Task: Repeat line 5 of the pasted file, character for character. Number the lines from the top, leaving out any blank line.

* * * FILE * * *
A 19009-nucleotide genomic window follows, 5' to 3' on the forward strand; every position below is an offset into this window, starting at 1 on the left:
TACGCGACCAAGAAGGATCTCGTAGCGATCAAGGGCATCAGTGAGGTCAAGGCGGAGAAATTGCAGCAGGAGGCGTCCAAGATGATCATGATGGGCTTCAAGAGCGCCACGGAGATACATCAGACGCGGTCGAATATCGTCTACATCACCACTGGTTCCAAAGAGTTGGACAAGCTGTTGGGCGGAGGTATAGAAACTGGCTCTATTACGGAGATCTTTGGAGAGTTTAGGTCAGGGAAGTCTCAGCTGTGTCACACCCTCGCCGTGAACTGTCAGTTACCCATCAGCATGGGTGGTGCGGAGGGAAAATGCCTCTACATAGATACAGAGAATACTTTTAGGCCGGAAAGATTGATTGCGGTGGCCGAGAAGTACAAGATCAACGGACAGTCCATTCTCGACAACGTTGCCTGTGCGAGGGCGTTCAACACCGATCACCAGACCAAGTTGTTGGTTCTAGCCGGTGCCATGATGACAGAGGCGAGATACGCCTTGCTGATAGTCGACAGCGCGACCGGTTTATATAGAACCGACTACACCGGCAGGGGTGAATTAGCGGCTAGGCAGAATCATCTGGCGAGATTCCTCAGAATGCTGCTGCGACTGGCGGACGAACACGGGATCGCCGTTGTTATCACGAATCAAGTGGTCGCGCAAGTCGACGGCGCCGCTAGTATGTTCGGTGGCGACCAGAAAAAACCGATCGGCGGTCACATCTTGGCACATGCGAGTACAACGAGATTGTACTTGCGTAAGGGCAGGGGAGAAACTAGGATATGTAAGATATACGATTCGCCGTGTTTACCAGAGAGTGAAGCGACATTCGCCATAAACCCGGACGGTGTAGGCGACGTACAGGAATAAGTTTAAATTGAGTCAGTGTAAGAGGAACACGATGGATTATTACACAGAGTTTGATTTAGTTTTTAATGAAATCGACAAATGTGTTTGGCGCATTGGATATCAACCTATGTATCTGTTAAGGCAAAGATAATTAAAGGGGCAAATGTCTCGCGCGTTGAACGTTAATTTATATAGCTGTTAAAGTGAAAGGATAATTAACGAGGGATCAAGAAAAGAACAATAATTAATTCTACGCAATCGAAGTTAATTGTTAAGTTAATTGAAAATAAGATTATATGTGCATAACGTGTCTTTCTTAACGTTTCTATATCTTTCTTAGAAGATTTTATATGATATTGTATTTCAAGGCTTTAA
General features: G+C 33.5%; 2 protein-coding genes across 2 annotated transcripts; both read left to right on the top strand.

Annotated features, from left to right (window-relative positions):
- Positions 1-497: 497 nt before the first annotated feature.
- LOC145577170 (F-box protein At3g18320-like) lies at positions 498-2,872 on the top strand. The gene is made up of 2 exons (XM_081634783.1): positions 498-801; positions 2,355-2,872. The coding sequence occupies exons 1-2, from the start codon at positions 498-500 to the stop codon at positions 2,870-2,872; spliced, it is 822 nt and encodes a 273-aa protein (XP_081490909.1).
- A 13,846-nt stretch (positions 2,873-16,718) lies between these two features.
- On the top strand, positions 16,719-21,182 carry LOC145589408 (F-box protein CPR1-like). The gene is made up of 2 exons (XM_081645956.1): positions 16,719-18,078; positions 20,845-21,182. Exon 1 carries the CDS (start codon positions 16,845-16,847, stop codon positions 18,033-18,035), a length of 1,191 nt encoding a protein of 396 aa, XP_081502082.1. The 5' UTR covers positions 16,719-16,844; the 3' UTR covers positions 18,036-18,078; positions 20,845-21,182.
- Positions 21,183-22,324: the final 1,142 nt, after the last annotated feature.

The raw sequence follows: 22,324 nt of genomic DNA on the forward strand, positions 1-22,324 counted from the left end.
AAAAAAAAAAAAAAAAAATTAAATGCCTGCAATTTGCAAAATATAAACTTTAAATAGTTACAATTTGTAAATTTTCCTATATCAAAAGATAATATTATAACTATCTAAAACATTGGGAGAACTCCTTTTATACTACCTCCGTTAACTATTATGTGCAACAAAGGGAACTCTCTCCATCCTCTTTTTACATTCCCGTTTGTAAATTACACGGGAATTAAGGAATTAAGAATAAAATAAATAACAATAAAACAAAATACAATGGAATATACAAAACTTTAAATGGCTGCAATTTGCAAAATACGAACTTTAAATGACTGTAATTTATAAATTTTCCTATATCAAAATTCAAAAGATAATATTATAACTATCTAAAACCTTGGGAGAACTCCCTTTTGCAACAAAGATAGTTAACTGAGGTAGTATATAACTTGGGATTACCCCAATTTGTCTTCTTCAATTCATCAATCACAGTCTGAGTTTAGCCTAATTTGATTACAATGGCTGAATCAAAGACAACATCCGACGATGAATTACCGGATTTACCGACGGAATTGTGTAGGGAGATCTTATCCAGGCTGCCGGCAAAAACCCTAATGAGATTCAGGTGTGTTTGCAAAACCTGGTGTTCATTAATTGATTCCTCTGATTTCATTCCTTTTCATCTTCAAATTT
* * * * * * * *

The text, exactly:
- Positions 1-497: 497 nt before the first annotated feature.